The active-duty Navy hasn’t failed to make its annual recruiting goals since 1998. Navy Reserve Recruiting, however, missed its annual goals in 2005 and 2006 and during 2007 had a run of five consecutive months failing to meet recruiting goals. Recruiting and retention are strong Christensen said but officials are wary of what's is around the economic corner. 

But the Navy's recruiting command and the chief of naval personnel are both anxious for the new contract to take effect.

"We look forward to partnering with Young & Rubicam, and combining our resources, talent and passion to attract, inspire and hire America's most talented youth into the United States Navy," said Lt. Cmdr. Nate Christensen spokesman for the chief of naval personnel.

Historically As the economy improves, officials say, both recruiting and retention efforts see drops and the Navy is trying to stay ahead of that curve.  

"While the Navy is in a very good position today with recruiting, retention and fit/fill, we are at a strategic cross-road where we need think about how we will recruit and retain the force of tomorrow," Christensen said.

The appeals, the service said, did not hinder day-to-day recruiting advertising work.

While the appeals dragged on, the service was stalled from developing new, long-term advertising messages. That will be the focus now as officials look to searching for new slogans and branding. What was impacted was the ability for the Navy’s personnel officials from to develop new, long-term strategies as the service tries to boost its appeal to potential recruits who will have many more other options during a recovering economy.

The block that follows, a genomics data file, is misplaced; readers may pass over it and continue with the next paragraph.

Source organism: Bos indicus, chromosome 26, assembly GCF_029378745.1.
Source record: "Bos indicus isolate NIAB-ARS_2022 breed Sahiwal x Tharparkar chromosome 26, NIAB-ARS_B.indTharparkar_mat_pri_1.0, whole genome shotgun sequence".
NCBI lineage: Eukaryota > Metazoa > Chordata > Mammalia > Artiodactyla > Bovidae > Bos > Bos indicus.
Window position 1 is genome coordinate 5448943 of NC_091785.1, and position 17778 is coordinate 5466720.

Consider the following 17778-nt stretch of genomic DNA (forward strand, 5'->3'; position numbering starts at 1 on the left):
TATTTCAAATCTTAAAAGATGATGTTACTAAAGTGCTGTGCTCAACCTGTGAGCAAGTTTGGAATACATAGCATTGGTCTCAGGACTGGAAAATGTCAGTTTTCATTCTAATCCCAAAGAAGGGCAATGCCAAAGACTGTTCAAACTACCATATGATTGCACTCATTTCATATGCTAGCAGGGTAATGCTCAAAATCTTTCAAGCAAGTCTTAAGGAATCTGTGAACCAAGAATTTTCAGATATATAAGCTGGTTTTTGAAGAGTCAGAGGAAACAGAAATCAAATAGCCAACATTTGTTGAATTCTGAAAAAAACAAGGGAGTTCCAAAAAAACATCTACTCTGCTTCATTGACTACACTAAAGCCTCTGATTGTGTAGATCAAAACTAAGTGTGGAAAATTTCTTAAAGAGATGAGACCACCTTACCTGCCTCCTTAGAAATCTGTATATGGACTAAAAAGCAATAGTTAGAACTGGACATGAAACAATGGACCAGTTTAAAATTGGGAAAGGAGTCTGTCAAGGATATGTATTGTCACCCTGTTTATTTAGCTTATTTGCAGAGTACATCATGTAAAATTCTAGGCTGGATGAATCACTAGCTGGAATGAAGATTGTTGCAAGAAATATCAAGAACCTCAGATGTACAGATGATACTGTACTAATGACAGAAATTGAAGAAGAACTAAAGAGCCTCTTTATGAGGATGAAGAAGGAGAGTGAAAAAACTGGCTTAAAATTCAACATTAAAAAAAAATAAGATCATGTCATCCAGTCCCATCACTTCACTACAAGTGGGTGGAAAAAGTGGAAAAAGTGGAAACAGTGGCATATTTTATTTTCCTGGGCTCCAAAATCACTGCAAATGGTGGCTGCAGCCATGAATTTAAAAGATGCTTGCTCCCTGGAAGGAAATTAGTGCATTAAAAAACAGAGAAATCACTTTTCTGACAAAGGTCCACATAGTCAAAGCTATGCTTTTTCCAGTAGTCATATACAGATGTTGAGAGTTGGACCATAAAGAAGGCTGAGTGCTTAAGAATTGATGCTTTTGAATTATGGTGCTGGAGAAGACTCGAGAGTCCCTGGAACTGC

The Navy dumped its unpopular tagline, "A Global force for good," in advertisements in late 2014 in favor of the more general branding, "America's Navy."

Heading into calendar year, officials said they were looking to develop a few recruiting slogans for different audiences and were planning to begin the search for new branding campaigns a year ago.

There are no shortage of suggestions among the Navy community. In 2015, Navy Times solicited reader ideas on taglines to go with "America's Navy." Navy spouse Stephanie Seevers was one of the people who submitted the most popular new sloganNavy Times held it’s own contest  to tease from sailors their ideas. As readers offered up their best slogan ideas one theme seemed to be the most popular  — "America's Navy: We've got the watch"